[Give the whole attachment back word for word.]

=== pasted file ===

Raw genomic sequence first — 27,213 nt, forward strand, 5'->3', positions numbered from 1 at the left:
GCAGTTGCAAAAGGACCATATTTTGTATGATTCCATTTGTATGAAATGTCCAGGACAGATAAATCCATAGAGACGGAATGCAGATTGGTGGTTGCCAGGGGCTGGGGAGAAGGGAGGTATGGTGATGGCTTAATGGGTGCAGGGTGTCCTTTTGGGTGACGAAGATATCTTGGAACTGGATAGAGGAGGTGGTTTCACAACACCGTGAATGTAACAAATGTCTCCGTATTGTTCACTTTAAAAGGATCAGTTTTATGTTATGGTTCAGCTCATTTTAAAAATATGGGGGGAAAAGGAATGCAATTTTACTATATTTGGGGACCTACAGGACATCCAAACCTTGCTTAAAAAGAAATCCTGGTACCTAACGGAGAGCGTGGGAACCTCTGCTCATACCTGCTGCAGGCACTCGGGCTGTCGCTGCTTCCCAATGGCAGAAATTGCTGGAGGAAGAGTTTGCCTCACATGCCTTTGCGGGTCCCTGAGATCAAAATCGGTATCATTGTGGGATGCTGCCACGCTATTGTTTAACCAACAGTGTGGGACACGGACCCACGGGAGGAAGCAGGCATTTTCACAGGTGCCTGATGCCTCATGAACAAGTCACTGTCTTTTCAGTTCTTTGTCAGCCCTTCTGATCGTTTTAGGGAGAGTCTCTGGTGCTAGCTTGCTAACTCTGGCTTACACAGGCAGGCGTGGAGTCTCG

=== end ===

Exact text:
Raw genomic sequence first — 27,213 nt, forward strand, 5'->3', positions numbered from 1 at the left:
GCAGTTGCAAAAGGACCATATTTTGTATGATTCCATTTGTATGAAATGTCCAGGACAGATAAATCCATAGAGACGGAATGCAGATTGGTGGTTGCCAGGGGCTGGGGAGAAGGGAGGTATGGTGATGGCTTAATGGGTGCAGGGTGTCCTTTTGGGTGACGAAGATATCTTGGAACTGGATAGAGGAGGTGGTTTCACAACACCGTGAATGTAACAAATGTCTCCGTATTGTTCACTTTAAAAGGATCAGTTTTATGTTATGGTTCAGCTCATTTTAAAAATATGGGGGGAAAAGGAATGCAATTTTACTATATTTGGGGACCTACAGGACATCCAAACCTTGCTTAAAAAGAAATCCTGGTACCTAACGGAGAGCGTGGGAACCTCTGCTCATACCTGCTGCAGGCACTCGGGCTGTCGCTGCTTCCCAATGGCAGAAATTGCTGGAGGAAGAGTTTGCCTCACATGCCTTTGCGGGTCCCTGAGATCAAAATCGGTATCATTGTGGGATGCTGCCACGCTATTGTTTAACCAACAGTGTGGGACACGGACCCACGGGAGGAAGCAGGCATTTTCACAGGTGCCTGATGCCTCATGAACAAGTCACTGTCTTTTCAGTTCTTTGTCAGCCCTTCTGATCGTTTTAGGGAGAGTCTCTGGTGCTAGCTTGCTAACTCTGGCTTACACAGGCAGGCGTGGAGTCTCG